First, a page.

One of the greatest feeling one can ever experience when you have a new camera in your hand, is the intense desire to be a great artist or photographer or both.  Somehow, the camera will give you the power to create amazing photographs. Why buy a new camera if it can’t empower you, right? Well, the Monochrom didn’t disappoint. Not that our photos are amazing, but it gave both O and I that warm and fuzzy feeling we wanted.

Monochrom ISO 400, 1/180 sec, 35mm Summilux

M9 Converted ISO 400, F6.7, 1/750 Sec, 50mm Summilux

The last four times I went out shooting, I came back with nothing worth looking at. O and my fellow street photographers had better luck than me. I was rather depressed, wondering when was I going to get out of this horrible slump? Then O told me about getting a Monochrome loaner. You can imagine how ecstatic I was. This was the camera that could take me out of the slump.

ISO 400, F16, 1/250 sec, 35mm Summilux

Once we had the camera in our hands, all we could think of was making the shot. But the pressure was huge to get something worth the privilege. We had limited time – two half days (we still had our day jobs to contend with and the availability of the camera was spur of the moment). So don’t expect major testing in this post although we did do a few.

ISO 400, F16, 1/125 sec, 35mm Summilux

O and I both shot with aperture priority ranging from F8 to F16 for exteriors and F1.4 to 5.6 for interiors. Unfortunately, when I loaded the images into Lightroom 4, the exposure information only registered the shutter speed but not the aperture (darn!). I hope this will be fixed with the updated firmware when the production models come out. I noted the F-stop when ever we were able to recall. The ISO’s vary and is noted with each photo. And generally, we zone focused every time.

ISO 160, F 8, 1/60 sec, 18 mm Super Elmar M


Let’s start with the physical characteristics: It’s effectively the M9-P. But the finish is a little different. The vulcanite on the M9 is replaced with a finer textured leather that’s nice to the touch. The metal is matte. There’s no logo or dot except for the tiny “Leica Camera Made in Germany” engraving on the back.
 The weight with battery is 600g (21 oz).
 The same as the  M9-P. I will talk about LCD screen, Menu, Frame Buffer, etc. as separate items below.

ISO 5000, F 5.6, 1/250 sec, 21mm Summilux


One of the newest and much awaited attributes of the Monochrome is the increase of the ISO range from M9’s highest of 2500 to Monochrom’s highest of 10,000. Leica didn’t change the 18 Megapixel M9 sensor made by Truesense (ex-Kodak), but it did change the parameters on what the sensor senses. Since color is no longer a concern, there is no need for the color filters that was added in front of the M9 sensor to help it recognize and record the color in light. I understand that other things like color value interpolators and artifacts no longer are of concern to black and white images. It’s really like taking away all the various layers from the sensor, allowing it to be its original naked self. So it shines when it is able to deliver full and high resolution without compromising for color.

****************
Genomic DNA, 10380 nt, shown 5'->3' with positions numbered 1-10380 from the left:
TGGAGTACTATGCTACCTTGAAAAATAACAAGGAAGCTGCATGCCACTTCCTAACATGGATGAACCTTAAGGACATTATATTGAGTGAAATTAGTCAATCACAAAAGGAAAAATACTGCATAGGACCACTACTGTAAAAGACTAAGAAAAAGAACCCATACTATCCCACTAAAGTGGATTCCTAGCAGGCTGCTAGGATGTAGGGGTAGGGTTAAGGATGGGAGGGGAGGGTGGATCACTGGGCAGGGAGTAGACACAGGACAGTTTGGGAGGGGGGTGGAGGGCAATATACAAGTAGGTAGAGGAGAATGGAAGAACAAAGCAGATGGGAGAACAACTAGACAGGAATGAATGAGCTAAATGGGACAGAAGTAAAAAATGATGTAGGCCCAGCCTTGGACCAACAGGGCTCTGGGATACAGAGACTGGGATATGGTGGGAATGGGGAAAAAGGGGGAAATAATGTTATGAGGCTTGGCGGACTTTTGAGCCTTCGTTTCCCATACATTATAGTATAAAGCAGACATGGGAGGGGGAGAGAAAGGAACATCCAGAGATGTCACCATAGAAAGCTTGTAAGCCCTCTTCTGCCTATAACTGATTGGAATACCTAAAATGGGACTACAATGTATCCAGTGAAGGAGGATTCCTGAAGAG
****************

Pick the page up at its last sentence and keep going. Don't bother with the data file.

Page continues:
ISO 10,000, F5.6, 1/2000 sec, 18mm Super Elmar M

It was a pleasure to take this camera around at night or in low light situations and be confident that we could shoot some photographs without bringing a flash or having to switch to our Ricoh GXR or Fuji X100. We had so much fun with the Monochrom, including having a few drinks so we could admire the design stripped of the decorations that the M9 or M9-P has. 🙂

ISO 10,000, F 5.6, 1/125 sec, 50mm Summilux


The most unique thing about this camera is the grain. The grain is just simply exquisite. The grain is not the digital hard edged type you get with the M9. It’s a soft film-like grain. I noticed noise starts to creep in after around 7-8000 ISO. Some reviews mention the optimal ISO is 5000. You can see below, at ISO 10,000, the grain does get a little muddy but I think still acceptable. I think the grain rendition alone is a reason for the Monochrome camera to exist.

ISO 10,000, 1/125 sec, 50mm Summilux


The other most unique thing is the tonal value of the images. The blacks and grays are complex in range compared to the more contrasty M9. With the help of the new raw image data histogram, you can fine tune your exposure. The tones remind me of the way film responds.

ISO 5000, 1/180 sec, 50mm Summilux


At the beginning, Ebby warned us that the firmware was not ready so the preproduction model would be a little slow. He was right. The frame buffer still filled fast, slowing the computer down. After shooting continuous for 3 frames, the red light at the bottom of the LCD screen flashed for several seconds.

ISO 3200, 1/45 sec, 50mm Summilux 

While I could shoot a few additional frames, after about 6 to 8 shots the camera would not shoot anymore and I had to wait before I could resume. I am assuming Leica will have this part resolved by the time they deliver the production model.

ISO 3200, 1/60 sec, 50mm Summilux

ISO 3200, F 1.4, 1/125 sec, 50mm Summilux


If you like to shoot with perfect exposure on the subject and allow the brights to blow out and over expose, then you’ll have to adjust the way you shoot. In the photo above, I center metered on Caitlin, the bartender and thought the shiny object on the left would not blow out. And the photo below, I center metered on the bread and not the light in this photo and both were mistakes.

ISO 3200, F 1.4, 1/180sec, 50mm Summilux